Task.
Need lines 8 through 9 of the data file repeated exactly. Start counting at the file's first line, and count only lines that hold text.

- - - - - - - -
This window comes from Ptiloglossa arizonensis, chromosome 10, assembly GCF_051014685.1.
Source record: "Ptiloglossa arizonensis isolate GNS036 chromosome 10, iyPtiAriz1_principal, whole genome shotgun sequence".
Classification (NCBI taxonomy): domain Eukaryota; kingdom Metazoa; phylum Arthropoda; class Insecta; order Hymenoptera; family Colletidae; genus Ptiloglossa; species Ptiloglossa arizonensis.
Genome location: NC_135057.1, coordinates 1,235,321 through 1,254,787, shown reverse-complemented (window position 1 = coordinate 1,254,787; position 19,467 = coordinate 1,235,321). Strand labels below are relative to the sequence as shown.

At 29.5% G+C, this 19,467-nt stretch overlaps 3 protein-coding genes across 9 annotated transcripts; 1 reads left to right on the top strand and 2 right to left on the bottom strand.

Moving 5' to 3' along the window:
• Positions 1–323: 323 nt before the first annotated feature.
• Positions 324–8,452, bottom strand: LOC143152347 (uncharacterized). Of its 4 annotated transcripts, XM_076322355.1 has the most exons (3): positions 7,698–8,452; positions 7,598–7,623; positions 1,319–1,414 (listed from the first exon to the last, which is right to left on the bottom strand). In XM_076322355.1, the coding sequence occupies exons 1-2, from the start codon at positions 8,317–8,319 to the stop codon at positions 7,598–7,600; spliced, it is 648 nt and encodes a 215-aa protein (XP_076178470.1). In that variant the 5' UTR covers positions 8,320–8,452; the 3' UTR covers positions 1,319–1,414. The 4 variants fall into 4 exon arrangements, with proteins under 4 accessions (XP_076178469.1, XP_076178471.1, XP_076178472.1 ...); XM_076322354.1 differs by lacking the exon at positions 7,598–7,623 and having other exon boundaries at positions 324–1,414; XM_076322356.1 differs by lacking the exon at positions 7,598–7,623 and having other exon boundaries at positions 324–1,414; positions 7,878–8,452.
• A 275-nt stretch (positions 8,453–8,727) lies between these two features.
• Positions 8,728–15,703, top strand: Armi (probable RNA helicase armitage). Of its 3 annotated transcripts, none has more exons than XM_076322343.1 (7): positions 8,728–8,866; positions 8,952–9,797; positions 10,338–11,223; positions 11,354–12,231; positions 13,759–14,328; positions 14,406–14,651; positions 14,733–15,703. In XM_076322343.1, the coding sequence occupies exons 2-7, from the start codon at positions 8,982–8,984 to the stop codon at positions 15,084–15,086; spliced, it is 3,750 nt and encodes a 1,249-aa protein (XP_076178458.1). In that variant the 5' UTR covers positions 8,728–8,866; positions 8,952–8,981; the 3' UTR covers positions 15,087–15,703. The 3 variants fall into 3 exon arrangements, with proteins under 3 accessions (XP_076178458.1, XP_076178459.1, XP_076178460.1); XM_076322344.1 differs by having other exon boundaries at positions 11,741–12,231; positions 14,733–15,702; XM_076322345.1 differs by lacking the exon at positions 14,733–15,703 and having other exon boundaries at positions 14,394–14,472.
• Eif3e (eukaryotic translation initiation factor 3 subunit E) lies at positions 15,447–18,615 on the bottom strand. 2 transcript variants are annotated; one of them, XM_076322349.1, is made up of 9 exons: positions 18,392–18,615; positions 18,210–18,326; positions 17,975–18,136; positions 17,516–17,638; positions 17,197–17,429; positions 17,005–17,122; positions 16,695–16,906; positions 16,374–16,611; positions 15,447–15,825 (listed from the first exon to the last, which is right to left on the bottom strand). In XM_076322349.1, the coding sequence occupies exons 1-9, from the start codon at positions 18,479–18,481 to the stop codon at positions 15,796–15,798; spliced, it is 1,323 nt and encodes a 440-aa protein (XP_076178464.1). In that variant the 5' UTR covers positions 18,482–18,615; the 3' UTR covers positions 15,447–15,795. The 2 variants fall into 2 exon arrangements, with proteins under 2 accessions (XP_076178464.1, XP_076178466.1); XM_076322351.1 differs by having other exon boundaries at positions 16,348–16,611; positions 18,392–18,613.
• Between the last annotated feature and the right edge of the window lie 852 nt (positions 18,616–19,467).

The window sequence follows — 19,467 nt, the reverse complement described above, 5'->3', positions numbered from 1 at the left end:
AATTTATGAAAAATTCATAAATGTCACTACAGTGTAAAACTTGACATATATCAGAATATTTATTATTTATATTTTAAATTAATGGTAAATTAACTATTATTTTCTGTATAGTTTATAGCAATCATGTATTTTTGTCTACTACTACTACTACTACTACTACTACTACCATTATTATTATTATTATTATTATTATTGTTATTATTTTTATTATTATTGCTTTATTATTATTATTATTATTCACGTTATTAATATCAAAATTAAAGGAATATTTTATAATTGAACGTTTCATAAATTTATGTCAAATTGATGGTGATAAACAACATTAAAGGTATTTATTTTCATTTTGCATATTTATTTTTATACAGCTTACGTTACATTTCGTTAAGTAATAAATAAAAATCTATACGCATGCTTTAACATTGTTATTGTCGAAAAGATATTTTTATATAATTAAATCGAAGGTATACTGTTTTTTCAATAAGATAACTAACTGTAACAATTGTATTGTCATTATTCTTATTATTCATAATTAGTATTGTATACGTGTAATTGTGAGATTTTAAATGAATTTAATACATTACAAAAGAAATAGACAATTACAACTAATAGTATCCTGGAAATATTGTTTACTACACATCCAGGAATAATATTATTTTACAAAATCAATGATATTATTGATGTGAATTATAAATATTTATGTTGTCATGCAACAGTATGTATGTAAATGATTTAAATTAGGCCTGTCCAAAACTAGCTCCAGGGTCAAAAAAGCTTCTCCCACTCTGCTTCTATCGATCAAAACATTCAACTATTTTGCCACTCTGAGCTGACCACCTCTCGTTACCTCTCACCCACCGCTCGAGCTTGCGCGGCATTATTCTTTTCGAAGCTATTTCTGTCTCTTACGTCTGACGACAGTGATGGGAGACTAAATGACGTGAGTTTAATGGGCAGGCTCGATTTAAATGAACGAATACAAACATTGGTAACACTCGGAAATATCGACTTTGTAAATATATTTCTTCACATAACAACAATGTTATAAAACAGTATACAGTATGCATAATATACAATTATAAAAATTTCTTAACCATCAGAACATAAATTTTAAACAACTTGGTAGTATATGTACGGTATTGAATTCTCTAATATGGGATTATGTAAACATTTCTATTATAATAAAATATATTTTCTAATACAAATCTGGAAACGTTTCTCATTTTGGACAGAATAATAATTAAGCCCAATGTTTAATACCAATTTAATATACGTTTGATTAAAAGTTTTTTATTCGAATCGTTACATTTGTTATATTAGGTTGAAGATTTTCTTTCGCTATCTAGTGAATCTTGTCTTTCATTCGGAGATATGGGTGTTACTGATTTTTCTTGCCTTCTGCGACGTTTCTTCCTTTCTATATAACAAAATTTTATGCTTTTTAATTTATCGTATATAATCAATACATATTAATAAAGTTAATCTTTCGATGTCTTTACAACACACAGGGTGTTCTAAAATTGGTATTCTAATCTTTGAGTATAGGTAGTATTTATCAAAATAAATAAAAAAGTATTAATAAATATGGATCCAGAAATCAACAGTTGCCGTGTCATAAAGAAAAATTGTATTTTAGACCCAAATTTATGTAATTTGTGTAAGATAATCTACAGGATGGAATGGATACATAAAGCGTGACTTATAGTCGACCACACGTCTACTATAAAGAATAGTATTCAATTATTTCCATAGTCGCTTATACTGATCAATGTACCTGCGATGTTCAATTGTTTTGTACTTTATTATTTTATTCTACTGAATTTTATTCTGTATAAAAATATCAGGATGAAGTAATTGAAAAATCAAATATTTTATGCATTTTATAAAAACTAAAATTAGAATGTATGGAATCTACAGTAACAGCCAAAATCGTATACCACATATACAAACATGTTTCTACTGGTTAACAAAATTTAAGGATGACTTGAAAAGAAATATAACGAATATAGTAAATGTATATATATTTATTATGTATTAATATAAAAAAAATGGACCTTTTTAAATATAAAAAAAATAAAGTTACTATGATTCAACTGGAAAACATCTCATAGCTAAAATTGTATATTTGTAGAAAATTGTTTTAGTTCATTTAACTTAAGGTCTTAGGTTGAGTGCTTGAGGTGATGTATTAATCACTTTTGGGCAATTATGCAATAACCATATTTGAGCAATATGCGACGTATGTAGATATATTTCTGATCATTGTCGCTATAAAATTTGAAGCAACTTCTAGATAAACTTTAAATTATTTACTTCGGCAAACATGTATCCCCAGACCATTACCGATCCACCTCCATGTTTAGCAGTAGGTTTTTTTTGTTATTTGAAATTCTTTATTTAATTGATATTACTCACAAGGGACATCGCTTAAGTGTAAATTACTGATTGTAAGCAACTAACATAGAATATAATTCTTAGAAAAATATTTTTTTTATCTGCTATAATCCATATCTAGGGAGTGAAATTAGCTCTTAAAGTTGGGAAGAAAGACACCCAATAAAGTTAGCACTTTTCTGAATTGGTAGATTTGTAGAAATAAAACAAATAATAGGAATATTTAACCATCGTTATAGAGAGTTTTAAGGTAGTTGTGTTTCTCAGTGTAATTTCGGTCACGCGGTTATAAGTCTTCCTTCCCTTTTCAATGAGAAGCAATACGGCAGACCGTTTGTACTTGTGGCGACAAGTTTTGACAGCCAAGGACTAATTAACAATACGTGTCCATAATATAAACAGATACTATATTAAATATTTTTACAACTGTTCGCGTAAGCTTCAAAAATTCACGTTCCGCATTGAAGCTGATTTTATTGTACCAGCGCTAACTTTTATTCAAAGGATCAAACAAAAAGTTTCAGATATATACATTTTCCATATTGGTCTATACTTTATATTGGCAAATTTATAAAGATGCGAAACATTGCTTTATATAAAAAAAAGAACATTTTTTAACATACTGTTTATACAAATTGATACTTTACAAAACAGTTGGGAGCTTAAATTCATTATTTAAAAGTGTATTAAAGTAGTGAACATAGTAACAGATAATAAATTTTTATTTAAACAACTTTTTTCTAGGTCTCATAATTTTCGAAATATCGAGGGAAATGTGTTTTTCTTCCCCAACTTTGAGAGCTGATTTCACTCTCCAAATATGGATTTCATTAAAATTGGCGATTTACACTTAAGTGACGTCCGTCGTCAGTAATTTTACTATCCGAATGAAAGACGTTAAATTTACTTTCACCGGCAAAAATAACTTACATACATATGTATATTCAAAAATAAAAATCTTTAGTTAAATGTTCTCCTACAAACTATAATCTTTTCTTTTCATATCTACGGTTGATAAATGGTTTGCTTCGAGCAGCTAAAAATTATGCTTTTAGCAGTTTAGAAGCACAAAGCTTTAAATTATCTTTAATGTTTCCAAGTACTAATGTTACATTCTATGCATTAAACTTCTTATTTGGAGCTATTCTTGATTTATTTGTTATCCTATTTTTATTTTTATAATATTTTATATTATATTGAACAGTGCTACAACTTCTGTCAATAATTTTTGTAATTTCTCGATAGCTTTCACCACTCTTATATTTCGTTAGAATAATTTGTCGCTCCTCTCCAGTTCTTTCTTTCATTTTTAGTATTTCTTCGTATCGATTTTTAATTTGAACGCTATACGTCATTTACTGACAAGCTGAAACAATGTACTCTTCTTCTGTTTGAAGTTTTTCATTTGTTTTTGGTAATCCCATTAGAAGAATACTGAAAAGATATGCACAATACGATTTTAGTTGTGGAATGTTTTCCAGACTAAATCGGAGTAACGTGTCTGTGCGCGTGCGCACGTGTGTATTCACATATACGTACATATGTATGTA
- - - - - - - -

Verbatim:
• Positions 324–8,452, bottom strand: LOC143152347 (uncharacterized). Of its 4 annotated transcripts, XM_076322355.1 has the most exons (3): positions 7,698–8,452; positions 7,598–7,623; positions 1,319–1,414 (listed from the first exon to the last, which is right to left on the bottom strand). In XM_076322355.1, the coding sequence occupies exons 1-2, from the start codon at positions 8,317–8,319 to the stop codon at positions 7,598–7,600; spliced, it is 648 nt and encodes a 215-aa protein (XP_076178470.1). In that variant the 5' UTR covers positions 8,320–8,452; the 3' UTR covers positions 1,319–1,414. The 4 variants fall into 4 exon arrangements, with proteins under 4 accessions (XP_076178469.1, XP_076178471.1, XP_076178472.1 ...); XM_076322354.1 differs by lacking the exon at positions 7,598–7,623 and having other exon boundaries at positions 324–1,414; XM_076322356.1 differs by lacking the exon at positions 7,598–7,623 and having other exon boundaries at positions 324–1,414; positions 7,878–8,452.
• A 275-nt stretch (positions 8,453–8,727) lies between these two features.